Registered Members Login:
   
Forgotten Your Details? Click Here To Recover +
Welcome To The ShareCafe Community - Talk Shares And Take Stock With Smart Investors - New Here? Click To Register >

25 Pages (Click to Jump) V  < 1 2 3 4 5 6 7 > »    
 
  
Reply to this topic

Renewable Energy, Alternative energy, New energy, Solar, Geothermal, Wind
nipper
post Posted: Jun 15 2016, 12:56 PM
  Quote Post


Posts: 6,174
Thanks: 2191


In Reply To: Alethia's post @ Jun 15 2016, 12:41 PM

agreed ... and they are forecasts/ projections with attendant assumptions



--------------------
"Every long-term security is nothing more than a claim on some expected future stream of cash that will be delivered into the hands of investors over time. For a given stream of expected future cash payments, the higher the price investors pay today for that stream of cash, the lower the long-term return they will achieve on their investment over time." - Dr John Hussman

"If I had even the slightest grasp upon my own faculties, I would not make essays, I would make decisions." ― Michel de Montaigne
 
Alethia
post Posted: Jun 15 2016, 12:41 PM
  Quote Post


Posts: 584
Thanks: 231


In Reply To: nipper's post @ Jun 15 2016, 11:59 AM

Interesting article - except for the gratuitous crap about global warming.



--------------------
The caterpillar does all the work but the butterfly gets all the publicity.
 
nipper
post Posted: Jun 15 2016, 11:59 AM
  Quote Post


Posts: 6,174
Thanks: 2191


The World Nears Peak Fossil Fuels for Electricity
http://www.bloomberg.com/news/articles/201...for-electricity

There are eight massive shifts coming soon to power markets:

1. There Will Be No Golden Age of Gas
2. Renewables Attract $7.8 Trillion
3. Electric Cars Rescue Power Markets
4. Batteries Join the Grid
5. Solar and Wind Prices Plummet
6. Capacity Factors Are Increasing
7. A New Polluter to Worry About (India)
8. The Transformation Continues

BNEF's outlook for carbon dioxide emissions has improved significantly over the past year, in spite of cheap fossil fuel prices. The shift to renewables is happening shockingly fast—but not fast enough to prevent perilous levels of global warming. Without additional policy action by governments, global carbon dioxide emissions from the power sector will peak in the 2020s and remain relatively flat for the the foreseeable future.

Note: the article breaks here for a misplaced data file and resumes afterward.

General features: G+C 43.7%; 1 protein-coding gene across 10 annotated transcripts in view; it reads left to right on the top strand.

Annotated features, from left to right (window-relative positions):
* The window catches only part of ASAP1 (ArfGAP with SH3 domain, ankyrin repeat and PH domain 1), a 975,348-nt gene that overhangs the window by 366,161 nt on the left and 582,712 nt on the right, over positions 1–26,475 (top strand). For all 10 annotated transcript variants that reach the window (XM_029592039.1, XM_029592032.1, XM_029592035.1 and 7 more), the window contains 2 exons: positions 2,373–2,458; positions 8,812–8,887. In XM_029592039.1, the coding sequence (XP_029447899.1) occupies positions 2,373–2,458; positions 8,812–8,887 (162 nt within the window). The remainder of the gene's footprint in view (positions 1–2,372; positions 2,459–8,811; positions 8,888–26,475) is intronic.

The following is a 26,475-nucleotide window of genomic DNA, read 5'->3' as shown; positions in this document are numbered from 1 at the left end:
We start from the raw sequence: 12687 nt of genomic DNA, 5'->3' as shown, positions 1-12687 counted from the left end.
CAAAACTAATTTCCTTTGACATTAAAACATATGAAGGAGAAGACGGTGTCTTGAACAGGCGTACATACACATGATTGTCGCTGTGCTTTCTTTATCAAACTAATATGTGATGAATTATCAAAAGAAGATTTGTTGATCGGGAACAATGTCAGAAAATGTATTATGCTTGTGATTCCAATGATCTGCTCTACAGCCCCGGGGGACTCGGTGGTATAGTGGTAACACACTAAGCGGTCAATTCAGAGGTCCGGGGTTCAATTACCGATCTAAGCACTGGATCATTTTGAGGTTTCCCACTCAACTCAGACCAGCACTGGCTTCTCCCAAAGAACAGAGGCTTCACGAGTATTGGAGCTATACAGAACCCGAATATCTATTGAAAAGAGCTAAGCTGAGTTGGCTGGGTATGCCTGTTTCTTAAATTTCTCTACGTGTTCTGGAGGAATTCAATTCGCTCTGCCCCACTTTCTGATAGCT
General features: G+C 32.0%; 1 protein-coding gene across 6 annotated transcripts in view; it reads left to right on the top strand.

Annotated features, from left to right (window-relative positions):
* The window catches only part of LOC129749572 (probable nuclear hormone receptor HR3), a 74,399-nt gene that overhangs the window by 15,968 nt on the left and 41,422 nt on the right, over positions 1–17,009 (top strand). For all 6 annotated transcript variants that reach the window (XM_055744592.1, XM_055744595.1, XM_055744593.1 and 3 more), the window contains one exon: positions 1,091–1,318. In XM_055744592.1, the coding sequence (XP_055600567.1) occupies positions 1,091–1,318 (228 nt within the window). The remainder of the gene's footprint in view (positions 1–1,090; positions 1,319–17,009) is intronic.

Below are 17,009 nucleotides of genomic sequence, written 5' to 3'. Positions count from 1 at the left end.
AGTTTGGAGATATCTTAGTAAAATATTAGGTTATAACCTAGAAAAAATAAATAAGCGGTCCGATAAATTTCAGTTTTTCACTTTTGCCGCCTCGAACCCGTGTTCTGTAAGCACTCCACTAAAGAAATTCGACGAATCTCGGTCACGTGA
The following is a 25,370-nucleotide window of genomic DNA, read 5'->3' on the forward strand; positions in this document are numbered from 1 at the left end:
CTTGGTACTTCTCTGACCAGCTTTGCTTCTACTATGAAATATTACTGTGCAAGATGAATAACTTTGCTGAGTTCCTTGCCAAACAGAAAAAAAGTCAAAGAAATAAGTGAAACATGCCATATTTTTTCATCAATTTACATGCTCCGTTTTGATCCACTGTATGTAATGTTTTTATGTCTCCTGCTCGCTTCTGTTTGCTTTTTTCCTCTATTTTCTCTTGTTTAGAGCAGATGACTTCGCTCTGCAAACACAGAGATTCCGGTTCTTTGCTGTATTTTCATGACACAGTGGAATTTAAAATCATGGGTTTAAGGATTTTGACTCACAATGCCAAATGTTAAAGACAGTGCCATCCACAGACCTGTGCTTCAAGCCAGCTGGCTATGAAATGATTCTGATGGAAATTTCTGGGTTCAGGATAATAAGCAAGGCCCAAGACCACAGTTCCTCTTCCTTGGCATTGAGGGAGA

As costs fall, batteries can increasingly be used to store solar power.







--------------------
"Every long-term security is nothing more than a claim on some expected future stream of cash that will be delivered into the hands of investors over time. For a given stream of expected future cash payments, the higher the price investors pay today for that stream of cash, the lower the long-term return they will achieve on their investment over time." - Dr John Hussman

"If I had even the slightest grasp upon my own faculties, I would not make essays, I would make decisions." ― Michel de Montaigne

Said 'Thanks' for this post: arty  lgrif  
 
nipper
post Posted: Apr 1 2016, 09:30 AM
  Quote Post


Posts: 6,174
Thanks: 2191


The vision of a "virtual power plant" made up of thousands of batteries connected to solar panels in individual households and communicating through smart digital technology seems somewhat futuristic but may not be so far away. That concept took another step forward this week as two more battery hopefuls entered the Australian household market. They join a lengthening line-up of competitors from around the world going head-to-head in a market where sales of 80-100 units a month are expected to more than double by next year.

The ability to connect the batteries in a network means they could be called on by a power grid operator when electricity demand is high or during an outage elsewhere in the system.

Simon Hackett, technology entrepreneur and executive chairman of home-grown battery developer Redflow (code RFX), predicts that in just three to five years, grid operators will start to offer customers who own home storage systems the opportunity to get paid to send energy back into the grid when the system needs it.


............Typical solar-battery household daily use (kwh)